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Save the High Street scheme fails

12 Portas Pilot towns lose 17% of stores despite £1.2m grant and retail guru’s support


THE Government’s Save The High Street campaign fronted by self-proclaimed Queen Of Shops Mary Portas has failed according to figures from the Local Data Company.

Back in 2012, 12 towns across the UK shared a £1.2million grant and support from the retail guru and Ministers in a bid to transform them into thriving retail hubs.
But the Daily Telegraph reported yesterday, Wednesday, November 8, that in a survey for BBC Radio 4’s You And Yours show LDC found the Portas Pilot towns had lost 17 per cent of their shops, suffering the same rate of decline as the rest of the country.
The group – Bedford, Croydon, Dartford, Greater Bedminster, Liskeard, Margate, Market Rasen, Nelson, Newbiggin-By-The-Sea, Stockport, Stockton-On-Tees and Wolverhampton – have seen a net loss of 969 retail units over the five years.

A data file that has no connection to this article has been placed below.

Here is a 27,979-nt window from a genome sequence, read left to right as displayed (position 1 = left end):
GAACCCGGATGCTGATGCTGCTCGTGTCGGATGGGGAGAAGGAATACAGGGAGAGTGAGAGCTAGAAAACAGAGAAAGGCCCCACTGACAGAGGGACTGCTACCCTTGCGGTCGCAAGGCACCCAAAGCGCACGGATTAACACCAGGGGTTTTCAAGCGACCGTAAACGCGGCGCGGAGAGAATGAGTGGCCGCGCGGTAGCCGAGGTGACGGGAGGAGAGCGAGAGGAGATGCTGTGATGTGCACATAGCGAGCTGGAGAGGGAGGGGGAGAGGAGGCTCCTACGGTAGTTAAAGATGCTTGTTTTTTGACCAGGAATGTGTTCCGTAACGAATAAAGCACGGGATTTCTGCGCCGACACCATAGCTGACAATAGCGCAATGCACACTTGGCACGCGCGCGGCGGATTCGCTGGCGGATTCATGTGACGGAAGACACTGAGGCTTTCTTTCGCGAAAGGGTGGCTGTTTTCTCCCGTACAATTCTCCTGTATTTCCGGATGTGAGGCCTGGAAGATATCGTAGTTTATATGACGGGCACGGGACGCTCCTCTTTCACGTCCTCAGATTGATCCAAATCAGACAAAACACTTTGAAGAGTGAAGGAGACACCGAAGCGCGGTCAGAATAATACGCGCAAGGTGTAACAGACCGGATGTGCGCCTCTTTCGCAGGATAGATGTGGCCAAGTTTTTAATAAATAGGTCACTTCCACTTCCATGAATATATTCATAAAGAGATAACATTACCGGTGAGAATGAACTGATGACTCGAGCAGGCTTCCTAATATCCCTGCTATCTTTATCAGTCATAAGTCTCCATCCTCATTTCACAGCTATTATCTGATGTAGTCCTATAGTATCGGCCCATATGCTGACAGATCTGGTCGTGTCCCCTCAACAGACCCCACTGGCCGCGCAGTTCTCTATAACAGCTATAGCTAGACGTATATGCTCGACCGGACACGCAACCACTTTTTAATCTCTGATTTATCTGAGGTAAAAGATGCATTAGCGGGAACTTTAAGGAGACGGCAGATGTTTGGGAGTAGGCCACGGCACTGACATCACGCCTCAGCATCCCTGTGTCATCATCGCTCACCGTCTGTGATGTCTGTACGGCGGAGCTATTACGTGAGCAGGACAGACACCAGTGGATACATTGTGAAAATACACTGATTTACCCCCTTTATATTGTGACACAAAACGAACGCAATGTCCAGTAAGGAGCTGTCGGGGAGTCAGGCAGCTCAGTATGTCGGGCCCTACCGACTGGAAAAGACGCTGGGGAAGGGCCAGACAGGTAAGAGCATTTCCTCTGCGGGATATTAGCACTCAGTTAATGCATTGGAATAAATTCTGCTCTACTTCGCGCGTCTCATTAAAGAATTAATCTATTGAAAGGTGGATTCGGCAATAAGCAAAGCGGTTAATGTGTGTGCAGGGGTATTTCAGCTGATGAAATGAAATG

Mary (pictured) has now accused the Government of using her campaign as a PR exercise, claiming it was used to create the impression that efforts were being made to revive Britain's High Streets but no policies were actually created.
And she renewed calls for Chancellor Phillip Hammond to scrap business rates, recent increases to which she has said would kill one in three shops, describing the move as the “single biggest blow to independent shops since the financial crisis”.
She told the Daily Telegraph: "It feels like there was this great splash from Government, that they were getting behind businesses. But they can't say that and then treble rates – they need to think about the effects on business.”

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